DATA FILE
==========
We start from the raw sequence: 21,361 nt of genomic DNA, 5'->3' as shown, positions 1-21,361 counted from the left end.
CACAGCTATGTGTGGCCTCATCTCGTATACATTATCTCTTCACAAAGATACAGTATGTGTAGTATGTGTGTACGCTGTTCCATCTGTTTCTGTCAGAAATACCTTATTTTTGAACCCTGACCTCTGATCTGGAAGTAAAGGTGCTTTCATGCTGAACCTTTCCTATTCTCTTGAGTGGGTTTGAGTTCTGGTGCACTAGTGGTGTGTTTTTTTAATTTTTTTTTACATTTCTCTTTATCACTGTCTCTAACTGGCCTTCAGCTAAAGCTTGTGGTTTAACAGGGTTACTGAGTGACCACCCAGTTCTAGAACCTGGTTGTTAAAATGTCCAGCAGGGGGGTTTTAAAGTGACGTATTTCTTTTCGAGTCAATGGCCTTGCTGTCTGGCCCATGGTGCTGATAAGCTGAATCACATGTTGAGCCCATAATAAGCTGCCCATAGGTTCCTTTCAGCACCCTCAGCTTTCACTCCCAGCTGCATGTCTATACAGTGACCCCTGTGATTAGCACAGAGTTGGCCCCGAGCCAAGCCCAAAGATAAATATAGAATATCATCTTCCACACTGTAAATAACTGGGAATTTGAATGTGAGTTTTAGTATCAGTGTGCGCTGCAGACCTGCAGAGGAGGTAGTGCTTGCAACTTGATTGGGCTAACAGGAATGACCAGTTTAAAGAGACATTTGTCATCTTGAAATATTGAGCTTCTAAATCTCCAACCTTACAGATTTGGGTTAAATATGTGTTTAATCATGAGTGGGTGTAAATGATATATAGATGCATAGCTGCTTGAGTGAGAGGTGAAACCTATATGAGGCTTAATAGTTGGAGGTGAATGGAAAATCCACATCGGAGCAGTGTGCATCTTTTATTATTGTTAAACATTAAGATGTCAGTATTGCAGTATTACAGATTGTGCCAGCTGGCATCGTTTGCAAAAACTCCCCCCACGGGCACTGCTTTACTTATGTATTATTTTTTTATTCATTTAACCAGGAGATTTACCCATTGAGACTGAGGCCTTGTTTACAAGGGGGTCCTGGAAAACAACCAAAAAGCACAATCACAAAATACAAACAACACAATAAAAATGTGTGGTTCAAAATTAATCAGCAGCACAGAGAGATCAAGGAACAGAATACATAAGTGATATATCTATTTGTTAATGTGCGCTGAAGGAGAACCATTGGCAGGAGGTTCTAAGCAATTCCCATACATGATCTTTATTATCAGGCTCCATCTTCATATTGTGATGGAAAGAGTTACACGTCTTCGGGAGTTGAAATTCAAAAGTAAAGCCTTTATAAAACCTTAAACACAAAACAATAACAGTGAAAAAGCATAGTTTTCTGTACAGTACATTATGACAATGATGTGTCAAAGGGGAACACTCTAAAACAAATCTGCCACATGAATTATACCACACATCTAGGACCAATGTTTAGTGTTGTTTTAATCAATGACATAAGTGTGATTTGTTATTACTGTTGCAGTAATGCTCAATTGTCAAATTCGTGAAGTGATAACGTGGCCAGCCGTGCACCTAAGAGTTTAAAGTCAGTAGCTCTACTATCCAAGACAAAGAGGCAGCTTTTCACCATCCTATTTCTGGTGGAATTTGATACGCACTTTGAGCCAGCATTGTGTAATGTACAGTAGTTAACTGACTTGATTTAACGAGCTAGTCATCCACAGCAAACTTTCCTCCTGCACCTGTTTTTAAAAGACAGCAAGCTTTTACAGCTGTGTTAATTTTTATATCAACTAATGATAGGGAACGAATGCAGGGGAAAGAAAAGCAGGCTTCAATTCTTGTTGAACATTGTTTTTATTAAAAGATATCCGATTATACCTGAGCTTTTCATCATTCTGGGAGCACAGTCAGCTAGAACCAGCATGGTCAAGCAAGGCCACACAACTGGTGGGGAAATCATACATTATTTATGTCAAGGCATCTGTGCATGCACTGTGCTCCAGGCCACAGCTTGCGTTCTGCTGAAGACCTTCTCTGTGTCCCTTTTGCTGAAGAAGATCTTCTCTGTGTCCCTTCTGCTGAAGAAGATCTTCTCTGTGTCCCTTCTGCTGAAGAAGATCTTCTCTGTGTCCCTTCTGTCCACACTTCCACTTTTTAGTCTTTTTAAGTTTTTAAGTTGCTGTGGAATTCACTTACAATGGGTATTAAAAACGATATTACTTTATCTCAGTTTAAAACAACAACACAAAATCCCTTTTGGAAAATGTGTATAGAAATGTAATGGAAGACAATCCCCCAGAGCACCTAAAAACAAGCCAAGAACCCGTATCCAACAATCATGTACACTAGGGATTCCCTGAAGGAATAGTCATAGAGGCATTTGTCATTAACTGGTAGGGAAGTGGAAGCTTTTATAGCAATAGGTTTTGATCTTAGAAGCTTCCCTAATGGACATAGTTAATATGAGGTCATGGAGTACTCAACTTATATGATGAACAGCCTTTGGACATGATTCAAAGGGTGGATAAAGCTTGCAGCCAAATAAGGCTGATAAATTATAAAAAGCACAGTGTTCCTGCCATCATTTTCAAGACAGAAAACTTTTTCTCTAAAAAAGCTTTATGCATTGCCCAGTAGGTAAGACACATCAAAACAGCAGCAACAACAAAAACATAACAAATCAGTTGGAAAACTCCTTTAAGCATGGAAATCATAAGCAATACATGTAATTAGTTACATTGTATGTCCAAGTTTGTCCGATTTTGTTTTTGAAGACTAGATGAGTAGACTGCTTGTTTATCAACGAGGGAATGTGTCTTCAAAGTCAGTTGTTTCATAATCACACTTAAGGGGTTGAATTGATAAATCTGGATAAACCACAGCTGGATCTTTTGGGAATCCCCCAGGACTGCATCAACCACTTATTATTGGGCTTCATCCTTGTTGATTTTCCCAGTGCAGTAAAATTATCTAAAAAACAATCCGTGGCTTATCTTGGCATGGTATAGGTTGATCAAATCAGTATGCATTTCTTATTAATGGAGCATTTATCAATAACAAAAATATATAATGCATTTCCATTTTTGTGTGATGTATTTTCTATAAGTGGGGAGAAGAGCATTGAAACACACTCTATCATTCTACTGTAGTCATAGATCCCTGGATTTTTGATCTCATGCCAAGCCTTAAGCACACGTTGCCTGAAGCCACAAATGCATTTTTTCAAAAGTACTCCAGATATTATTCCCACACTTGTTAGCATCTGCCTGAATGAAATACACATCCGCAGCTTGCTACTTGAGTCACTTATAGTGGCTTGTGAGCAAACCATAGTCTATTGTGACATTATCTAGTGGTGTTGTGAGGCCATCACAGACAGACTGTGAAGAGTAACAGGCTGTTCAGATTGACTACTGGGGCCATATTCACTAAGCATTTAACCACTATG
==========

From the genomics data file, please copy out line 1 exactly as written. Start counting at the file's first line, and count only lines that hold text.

We start from the raw sequence: 21,361 nt of genomic DNA, 5'->3' as shown, positions 1-21,361 counted from the left end.